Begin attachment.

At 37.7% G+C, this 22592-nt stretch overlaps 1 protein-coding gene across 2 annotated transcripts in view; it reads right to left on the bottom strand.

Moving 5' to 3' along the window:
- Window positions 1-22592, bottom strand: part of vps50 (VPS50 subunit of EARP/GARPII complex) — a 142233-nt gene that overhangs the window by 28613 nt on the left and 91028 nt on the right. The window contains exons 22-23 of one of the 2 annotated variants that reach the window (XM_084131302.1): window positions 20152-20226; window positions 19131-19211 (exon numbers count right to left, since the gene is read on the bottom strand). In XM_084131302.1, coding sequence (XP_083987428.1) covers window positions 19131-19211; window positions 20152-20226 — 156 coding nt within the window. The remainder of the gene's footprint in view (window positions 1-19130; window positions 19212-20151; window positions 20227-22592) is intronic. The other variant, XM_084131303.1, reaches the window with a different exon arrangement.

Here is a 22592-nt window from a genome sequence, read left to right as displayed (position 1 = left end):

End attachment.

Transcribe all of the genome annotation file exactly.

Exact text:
At 37.7% G+C, this 22592-nt stretch overlaps 1 protein-coding gene across 2 annotated transcripts in view; it reads right to left on the bottom strand.

Moving 5' to 3' along the window:
- Window positions 1-22592, bottom strand: part of vps50 (VPS50 subunit of EARP/GARPII complex) — a 142233-nt gene that overhangs the window by 28613 nt on the left and 91028 nt on the right. The window contains exons 22-23 of one of the 2 annotated variants that reach the window (XM_084131302.1): window positions 20152-20226; window positions 19131-19211 (exon numbers count right to left, since the gene is read on the bottom strand). In XM_084131302.1, coding sequence (XP_083987428.1) covers window positions 19131-19211; window positions 20152-20226 — 156 coding nt within the window. The remainder of the gene's footprint in view (window positions 1-19130; window positions 19212-20151; window positions 20227-22592) is intronic. The other variant, XM_084131303.1, reaches the window with a different exon arrangement.

Here is a 22592-nt window from a genome sequence, read left to right as displayed (position 1 = left end):